Can The Situation Be Reversed?
The primary issue that Instagram and other social media platforms raise is that users tend to forget that the things they are seeing aren’t always real. As a result of the survey, we, therefore, see certain recommendations being made in an attempt to improve the situation and to make young people more confident and less anxious.
Firstly, it has been suggested that celebrities, influencers, and fashion brands should disclose if their photographs and images have undergone manipulation. Secondly, it has been suggested that social network platforms give users pop-up warnings should they spend longer than a specified period logged into their account. It may even be possible for social platforms to identify users experiencing mental health issues based on their usage and then send discreet messages about where they may be able to source help and support.
More research should be carried out into the health impacts of social media. Its widespread usage amongst the younger generation is showing no signs of abating and is actually growing with time. The health implications should, therefore, be considered seriously to avoid even more serious problems arising in the future.
There have also been calls on the government to help, with requests for lessons about how to use social media platforms safely taught in schools. It has also been suggested that professionals working with young people should have training in social media and digital platforms so that they can offer knowledgeable support to teenagers and younger adults in need.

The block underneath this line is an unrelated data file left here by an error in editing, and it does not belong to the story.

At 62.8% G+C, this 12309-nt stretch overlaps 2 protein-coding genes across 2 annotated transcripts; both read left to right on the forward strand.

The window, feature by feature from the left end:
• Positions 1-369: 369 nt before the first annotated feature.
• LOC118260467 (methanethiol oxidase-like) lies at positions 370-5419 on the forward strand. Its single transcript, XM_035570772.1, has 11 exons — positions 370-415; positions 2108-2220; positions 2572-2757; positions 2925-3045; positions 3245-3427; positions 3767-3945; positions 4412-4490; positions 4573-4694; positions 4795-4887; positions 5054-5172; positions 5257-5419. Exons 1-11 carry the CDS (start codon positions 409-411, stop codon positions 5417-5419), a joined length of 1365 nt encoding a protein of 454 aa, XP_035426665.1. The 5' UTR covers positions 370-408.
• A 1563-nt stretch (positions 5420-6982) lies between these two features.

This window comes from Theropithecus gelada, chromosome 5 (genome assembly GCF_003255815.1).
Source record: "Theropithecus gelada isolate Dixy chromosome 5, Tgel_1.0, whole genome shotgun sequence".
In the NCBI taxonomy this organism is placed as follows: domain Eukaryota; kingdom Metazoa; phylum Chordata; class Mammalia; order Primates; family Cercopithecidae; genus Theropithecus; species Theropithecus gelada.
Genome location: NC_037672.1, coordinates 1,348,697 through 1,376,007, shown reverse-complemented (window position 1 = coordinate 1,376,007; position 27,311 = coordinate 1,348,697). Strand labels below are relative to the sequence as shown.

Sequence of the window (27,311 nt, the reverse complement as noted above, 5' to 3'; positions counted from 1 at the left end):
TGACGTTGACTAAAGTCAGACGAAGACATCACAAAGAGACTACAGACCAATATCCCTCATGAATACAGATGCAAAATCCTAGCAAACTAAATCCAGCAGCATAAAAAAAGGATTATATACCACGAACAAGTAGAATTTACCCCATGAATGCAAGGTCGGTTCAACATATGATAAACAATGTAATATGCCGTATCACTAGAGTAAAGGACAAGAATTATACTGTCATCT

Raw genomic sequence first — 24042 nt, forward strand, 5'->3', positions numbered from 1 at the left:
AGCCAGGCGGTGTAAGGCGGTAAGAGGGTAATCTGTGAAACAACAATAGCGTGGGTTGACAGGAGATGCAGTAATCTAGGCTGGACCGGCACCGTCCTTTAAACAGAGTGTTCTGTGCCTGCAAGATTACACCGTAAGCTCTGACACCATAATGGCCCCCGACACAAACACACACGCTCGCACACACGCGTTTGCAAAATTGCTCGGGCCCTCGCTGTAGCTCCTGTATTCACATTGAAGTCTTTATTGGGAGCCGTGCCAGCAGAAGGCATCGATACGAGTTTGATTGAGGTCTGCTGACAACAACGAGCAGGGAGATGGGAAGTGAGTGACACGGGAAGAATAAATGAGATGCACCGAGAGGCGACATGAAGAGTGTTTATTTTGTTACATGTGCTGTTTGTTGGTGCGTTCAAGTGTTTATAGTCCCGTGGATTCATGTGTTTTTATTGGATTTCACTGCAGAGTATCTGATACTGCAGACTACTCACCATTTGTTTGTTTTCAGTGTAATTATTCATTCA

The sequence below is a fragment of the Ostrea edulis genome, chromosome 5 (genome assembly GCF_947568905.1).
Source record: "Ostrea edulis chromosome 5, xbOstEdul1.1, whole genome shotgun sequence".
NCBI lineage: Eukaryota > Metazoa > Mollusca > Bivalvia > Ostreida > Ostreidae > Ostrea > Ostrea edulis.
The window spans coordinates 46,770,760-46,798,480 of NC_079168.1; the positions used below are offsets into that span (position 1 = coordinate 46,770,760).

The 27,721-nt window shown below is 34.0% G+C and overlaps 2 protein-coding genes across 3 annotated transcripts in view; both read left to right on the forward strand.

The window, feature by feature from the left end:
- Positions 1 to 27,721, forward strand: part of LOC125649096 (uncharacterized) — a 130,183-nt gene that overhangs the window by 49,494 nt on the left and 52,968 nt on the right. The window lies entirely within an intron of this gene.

It’s clear that Instagram and its fellow social media platforms are, at the moment, having more of a negative impact on mental health than a positive way. However, since social media is unlikely to be going anywhere soon a way forward has to be found to overcome this problem. The future will hold new innovations and advances, and we need to be ready to embrace them and to find new ways of using social networking platforms in ways that promote and protect well-being and health rather than destroying them.
Here at The Meadowglade, our trained practitioners can help you set goals for your social media use, unpack your dependence on social media and work towards better mental health little by little for a healthier, happier you in the new year.